Timetabling is a complicated art. A crucial idea is that of ‘elasticity’.

Timings can be disrupted for a number of reasons and passengers are unlikely to be sympathetic. Elasticity is the time built in to account for delays which can be anticipated e.g. for a busy road junction or during rush hour traffic.

Start by brainstorming the factors that might disrupt bus timetables and make the bus either late or early. Imagine a bus setting off on a pre-determined route of a fixed distance. Why might the duration for the same route be different day-to-day?

Fill in the Elasticity – how far can you stretch? sheet (PDF) with ideas.

London’s red Routemaster buses are an icon of London, and for many overseas visitors they rival Sherlock Holmes and Big Ben as representatives of London’s culture and landscape. Transport for London’s Bus route number 9 takes it through Central London, and past several iconic tourist sights.

Route 9 – Stations and stops (link)

Use Google Street View™ to follow a section of the route. Identify events and locations which might cause the ‘elasticity’ problems that you have previously identified.


Fill in the View from the top deck sheet (PDF)

Use the Route 9 map to follow the route (JPEG)

If you would like to do another route, perhaps one that goes closer to your school for example if you teach in London, then that is fine. The sheets are designed to be used with any chosen bus route (and it doesn’t have to be in London either).


During the journey:

  • How could passengers be made aware that a bus is delayed?
  • How could people waiting at a bus stop be made aware that a bus is delayed?

Information can be transmitted to passengers in a number of ways.

Buses increasingly have WiFi and information boards, or drivers can be kept informed of potential problems along the route. Smartphone apps are also available.

While waiting for the bus, you may notice that the bus stop has an advertising space, which will be labeled with the name J.C Decaux.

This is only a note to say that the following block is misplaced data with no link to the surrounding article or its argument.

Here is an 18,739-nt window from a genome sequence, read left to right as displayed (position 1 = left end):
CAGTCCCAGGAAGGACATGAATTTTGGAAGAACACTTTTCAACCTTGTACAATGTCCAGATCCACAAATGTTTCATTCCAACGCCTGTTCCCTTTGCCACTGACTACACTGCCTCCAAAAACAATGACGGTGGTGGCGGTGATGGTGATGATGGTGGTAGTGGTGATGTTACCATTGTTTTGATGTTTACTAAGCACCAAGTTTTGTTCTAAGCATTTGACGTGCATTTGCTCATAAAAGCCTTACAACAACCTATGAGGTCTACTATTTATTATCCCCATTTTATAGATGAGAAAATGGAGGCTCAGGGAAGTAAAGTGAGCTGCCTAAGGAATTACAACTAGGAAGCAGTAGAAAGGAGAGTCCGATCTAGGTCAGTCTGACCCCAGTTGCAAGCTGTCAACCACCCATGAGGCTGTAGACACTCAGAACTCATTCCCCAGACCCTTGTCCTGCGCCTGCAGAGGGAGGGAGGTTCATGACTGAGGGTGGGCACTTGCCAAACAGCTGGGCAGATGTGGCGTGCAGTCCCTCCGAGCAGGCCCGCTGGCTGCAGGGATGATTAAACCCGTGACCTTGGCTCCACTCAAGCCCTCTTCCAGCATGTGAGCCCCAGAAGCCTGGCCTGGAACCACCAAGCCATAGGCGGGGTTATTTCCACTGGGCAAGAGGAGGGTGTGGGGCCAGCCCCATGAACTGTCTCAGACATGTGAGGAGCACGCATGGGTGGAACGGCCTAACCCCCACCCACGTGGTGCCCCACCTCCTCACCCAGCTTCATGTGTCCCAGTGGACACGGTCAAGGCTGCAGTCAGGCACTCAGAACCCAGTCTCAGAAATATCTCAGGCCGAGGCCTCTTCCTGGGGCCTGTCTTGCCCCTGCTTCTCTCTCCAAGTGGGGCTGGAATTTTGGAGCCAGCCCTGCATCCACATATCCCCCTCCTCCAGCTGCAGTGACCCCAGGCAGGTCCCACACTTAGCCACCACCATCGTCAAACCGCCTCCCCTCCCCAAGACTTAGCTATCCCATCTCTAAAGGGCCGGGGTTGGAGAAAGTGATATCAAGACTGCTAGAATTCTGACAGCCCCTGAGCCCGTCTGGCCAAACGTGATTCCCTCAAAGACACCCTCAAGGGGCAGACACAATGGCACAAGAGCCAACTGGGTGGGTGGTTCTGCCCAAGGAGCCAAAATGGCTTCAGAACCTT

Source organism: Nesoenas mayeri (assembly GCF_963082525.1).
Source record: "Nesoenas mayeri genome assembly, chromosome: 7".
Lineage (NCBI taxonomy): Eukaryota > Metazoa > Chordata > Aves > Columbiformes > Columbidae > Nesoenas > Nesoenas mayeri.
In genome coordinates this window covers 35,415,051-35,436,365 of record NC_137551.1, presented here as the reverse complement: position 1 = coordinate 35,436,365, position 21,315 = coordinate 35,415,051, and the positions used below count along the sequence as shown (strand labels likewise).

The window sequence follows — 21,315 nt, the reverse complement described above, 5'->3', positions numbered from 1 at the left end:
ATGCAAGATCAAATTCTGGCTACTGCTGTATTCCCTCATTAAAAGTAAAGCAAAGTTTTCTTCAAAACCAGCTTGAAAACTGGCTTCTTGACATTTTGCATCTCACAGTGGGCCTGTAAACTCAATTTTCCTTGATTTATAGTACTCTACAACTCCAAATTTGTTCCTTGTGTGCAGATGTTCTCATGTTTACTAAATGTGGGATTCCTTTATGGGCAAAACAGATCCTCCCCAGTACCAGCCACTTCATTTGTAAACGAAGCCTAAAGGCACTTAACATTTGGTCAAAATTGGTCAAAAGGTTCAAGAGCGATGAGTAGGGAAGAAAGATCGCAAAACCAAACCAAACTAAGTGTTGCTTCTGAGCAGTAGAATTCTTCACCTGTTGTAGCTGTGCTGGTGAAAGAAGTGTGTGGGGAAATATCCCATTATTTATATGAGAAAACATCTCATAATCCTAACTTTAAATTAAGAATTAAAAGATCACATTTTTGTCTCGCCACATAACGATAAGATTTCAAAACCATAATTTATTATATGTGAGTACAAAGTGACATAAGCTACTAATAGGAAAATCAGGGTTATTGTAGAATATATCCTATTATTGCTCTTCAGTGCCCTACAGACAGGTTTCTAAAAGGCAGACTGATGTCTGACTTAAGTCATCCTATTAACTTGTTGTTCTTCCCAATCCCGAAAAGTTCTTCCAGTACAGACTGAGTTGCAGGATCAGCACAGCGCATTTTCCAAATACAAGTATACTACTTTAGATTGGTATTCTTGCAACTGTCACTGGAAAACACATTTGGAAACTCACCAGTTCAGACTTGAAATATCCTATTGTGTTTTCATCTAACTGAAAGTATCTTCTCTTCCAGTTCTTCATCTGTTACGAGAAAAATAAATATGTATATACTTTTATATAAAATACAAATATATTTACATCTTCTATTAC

J.C Decaux is an advertising company, which has a large number of hoardings and other billboards at locations such as bus stops. Roadside locations and waiting passengers give them a large number of people to view the advert.

The company often builds the bus stops for free so that they can be used for advertising opportunities – sometimes in areas where other advertising is not permitted, or where there currently aren’t many banner ads.

Keep an eye out for J.C Decaux

  • Where would be best to place an advertising board along the route that you have been investigating?

It is worth pointing out to students that jobs are created in the field of logistics to deal with the issues that this session has tackled. E.g. Transport for London offer a range of apprenticeships.


Bus Statistics from:

TFL website:

Although the TFL apprenticeships are now closed, the details are useful here to show the sort of jobs that are available: Apprenticeships – Transport for London (


Other lessons in this series:

Transport and logistics: Introduction

Lesson one: Supply chain

Lesson two: Road haulage

Lesson three: Railways

Lesson four: City bikes

Lesson six: Shipping containers

Lesson seven: Internet shopping

Lesson eight: Humanitarian relief